Guest post by the National Equine Tick Survey.
We’ve all been there; after spending some time outside in the woods or tall grass, we find a tiny, blood-sucking visitor with eight little legs and a swift bite.
It’s a tick!
News segments and PSAs about tick prevention are common, but mostly focus on humans and dogs, leaving out our equine companions.
Personally, I did not really think much about ticks on horses until recently, and can really only remember ever finding one tick on a horse in all my years of horse ownership.
That being said, the number of ticks is on the rise, so we’re seeing more ticks in more places than ever.
Those ticks can have a huge impact on horse health regardless of geographic location, and the lack of highly effective, persistent tick prevention products specifically for horses leave them vulnerable.
Horses can become infected with bacteria that cause diseases such as Lyme disease and anaplasmosis from tick bites just like people can.
Researchers at Kansas State University’s College of Veterinary Medicine are pushing for a solution. The National Equine Tick Survey (NETS) is an initiative to collect data from ticks found on horses across the nation.
Quite a bit is understood about ticks found on people and smaller pets, but not much is known about distribution, potential risks, or preventative measures for ticks on horses. The NETS team wants to change that.
With the help of our volunteer study contributors, we collect ticks from horses, identify them by species, and test them for some of the most common tick-borne diseases in horses.
This data, compared to the demographic data from the infested horses, will create a database of knowledge for future work.
To date, we’ve collected 1110 ticks from 21 states, highlighting the widespread problem of ticks on horses.
Interested in helping out? If you find ticks on your horses, the NETS team wants them!
To submit a tick, safely remove it from the horse using tweezers, drop it in a sealable bag, and download a submission form from our website.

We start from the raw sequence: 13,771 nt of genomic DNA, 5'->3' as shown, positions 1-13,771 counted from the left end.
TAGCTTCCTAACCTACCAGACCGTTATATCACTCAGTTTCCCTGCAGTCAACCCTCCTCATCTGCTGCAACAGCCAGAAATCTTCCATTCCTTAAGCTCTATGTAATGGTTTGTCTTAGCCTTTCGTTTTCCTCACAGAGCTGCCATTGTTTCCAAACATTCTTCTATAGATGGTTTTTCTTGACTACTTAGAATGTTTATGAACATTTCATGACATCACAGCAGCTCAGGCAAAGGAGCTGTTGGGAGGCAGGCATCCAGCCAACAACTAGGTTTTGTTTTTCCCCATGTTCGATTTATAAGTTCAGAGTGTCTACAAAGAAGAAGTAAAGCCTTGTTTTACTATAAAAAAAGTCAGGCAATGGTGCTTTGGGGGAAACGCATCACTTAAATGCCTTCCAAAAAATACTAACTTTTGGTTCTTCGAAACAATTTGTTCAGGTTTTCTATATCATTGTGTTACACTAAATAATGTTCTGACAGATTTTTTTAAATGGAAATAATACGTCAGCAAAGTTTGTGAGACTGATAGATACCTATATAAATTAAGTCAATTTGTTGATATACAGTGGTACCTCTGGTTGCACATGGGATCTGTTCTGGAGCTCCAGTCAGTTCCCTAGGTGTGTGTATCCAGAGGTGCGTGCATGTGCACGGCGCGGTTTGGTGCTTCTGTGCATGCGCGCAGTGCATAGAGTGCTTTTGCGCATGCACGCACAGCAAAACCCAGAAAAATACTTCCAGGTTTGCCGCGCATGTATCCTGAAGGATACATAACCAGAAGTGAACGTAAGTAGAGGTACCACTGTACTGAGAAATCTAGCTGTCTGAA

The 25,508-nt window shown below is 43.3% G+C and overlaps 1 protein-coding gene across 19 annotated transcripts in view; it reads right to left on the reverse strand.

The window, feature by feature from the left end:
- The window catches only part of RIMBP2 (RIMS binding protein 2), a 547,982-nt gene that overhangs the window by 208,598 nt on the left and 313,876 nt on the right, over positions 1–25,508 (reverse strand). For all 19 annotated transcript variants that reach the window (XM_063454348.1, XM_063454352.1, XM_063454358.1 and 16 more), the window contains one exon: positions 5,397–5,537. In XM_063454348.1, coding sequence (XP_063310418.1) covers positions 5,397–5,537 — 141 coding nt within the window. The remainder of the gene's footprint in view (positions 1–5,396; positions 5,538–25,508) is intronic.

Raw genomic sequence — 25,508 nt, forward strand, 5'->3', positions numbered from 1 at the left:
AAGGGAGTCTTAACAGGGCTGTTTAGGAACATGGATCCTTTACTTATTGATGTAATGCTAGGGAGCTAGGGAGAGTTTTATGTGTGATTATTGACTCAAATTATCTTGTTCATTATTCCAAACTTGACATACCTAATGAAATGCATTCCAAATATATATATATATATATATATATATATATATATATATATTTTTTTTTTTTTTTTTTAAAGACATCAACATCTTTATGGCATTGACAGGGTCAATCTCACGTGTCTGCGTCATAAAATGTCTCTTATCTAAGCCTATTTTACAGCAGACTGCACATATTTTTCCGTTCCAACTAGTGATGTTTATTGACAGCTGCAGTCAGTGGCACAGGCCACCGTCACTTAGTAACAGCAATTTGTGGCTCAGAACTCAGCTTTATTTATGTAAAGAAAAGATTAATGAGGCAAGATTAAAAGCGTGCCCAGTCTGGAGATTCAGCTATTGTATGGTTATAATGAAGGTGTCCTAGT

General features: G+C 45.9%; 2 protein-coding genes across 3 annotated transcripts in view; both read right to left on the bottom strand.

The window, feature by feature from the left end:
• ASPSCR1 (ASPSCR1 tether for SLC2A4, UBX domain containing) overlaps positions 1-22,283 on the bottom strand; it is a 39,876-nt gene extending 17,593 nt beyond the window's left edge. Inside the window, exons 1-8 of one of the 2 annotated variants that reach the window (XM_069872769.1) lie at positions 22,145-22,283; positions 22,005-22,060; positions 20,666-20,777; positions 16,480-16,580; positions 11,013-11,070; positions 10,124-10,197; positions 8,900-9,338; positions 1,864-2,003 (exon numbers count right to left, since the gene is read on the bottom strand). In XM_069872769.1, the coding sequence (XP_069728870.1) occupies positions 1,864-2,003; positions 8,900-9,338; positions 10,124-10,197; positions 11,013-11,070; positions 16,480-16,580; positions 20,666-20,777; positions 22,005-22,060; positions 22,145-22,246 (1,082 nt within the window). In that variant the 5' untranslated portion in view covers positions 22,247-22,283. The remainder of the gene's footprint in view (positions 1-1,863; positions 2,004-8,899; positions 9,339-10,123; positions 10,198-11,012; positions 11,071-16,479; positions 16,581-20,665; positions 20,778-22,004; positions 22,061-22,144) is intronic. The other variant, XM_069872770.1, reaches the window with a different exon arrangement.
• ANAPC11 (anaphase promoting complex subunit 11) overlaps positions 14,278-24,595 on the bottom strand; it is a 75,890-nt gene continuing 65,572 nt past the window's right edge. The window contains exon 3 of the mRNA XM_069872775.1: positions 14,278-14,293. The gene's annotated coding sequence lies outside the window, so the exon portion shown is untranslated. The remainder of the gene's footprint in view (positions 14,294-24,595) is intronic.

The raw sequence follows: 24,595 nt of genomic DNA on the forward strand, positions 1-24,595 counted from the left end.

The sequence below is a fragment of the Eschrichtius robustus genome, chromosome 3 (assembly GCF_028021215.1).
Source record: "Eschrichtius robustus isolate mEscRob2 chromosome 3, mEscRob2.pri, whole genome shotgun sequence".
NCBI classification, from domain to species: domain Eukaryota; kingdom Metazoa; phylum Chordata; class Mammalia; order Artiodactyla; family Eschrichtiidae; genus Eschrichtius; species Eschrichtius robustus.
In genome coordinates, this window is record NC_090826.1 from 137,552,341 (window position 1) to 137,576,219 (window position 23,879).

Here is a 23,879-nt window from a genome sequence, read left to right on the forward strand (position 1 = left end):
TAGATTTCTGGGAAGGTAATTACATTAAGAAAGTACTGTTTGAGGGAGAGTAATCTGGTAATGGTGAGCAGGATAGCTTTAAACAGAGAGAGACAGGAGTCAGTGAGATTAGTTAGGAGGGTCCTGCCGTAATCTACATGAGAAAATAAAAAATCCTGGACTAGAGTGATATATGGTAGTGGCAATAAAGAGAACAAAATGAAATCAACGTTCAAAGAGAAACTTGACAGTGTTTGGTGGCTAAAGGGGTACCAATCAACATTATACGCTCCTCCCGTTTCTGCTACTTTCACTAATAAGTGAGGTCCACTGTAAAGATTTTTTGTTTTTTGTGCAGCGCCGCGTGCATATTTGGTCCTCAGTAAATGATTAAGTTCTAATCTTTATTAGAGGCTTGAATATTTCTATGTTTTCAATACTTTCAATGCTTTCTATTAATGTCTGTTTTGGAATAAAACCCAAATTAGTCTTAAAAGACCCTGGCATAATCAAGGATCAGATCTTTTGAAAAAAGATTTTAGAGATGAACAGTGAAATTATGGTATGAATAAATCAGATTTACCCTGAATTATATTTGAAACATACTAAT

(You can find more removal tips here)
Ticks can be mailed to us at the address below.
For every submission, we will email you with details about the ticks you sent in, including short information sheets about the specific tick species you found on your horse.
It’s submissions like these that keep this study moving forward!
As much as our focus is on horses, and how to keep them healthy and comfortable, the NETS vision reaches further than that. We are passionate about intertwining human and animal health.
By studying equine ticks, we hope to help reduce tick-borne diseases in horses, people, dogs, cats, and your other pets so you can spend quality time with your furry friend.
Though humans cannot contract tick-borne diseases directly from an infected animal, we know that many horse owners spend significant amount of time with their animals, which means everyone is at risk of exposure. In other words, the same ticks biting your horses could be biting you, too!
Our team members also care about public outreach and education. The NETS project is an example of citizen science- the reliance of a research project on data collected from the general public. The information processed and distributed by the National Equine Tick Survey was gathered by the people, for the people.
When you routinely inspect your horse for ticks and submit the ones you find, you are contributing to the scientific community and ensuring the future health of your animals and loved ones, which is, ultimately, what this initiative is all about.
You can find more information about the National Equine Tick Survey, along with instructions on how to submit ticks, at our website, https://www.equineticks.org/, or feel free to email us at EQticks@vet.k-state.edu.
Our mailing address:
National Equine Tick Survey
202 Trotter Hall
1800 Denison Ave.
Manhattan, KS 66506
We are more than happy to accept ticks from anywhere in the United States, particularly western states, where our submitted tick numbers are lower.
So, if you live on the West coast or in the Rockies, please think of us if you ever see a tick on your horses.
We look forward to receiving your tick submissions!
– The NETS Team
Jana is a second year veterinary student at Kansas State’s College of Veterinary Medicine interested in a career in biomedical research. She is spending the summer in the Parasitology Lab here at Kansas State to work exclusively on the National Equine Tick Survey and is very excited to share her passions for veterinary medicine, public health, and science education with all of you.
Brian Herrin, DVM, PhD, DACVM (Parasitology)
Dr. Brian Herrin, a parasitologist, is an assistant professor at KSU’s College of Veterinary Medicine and the lead investigator for the NETS project. He is passionate about strengthening the human/animal bond through comprehensive parasite control and owner education.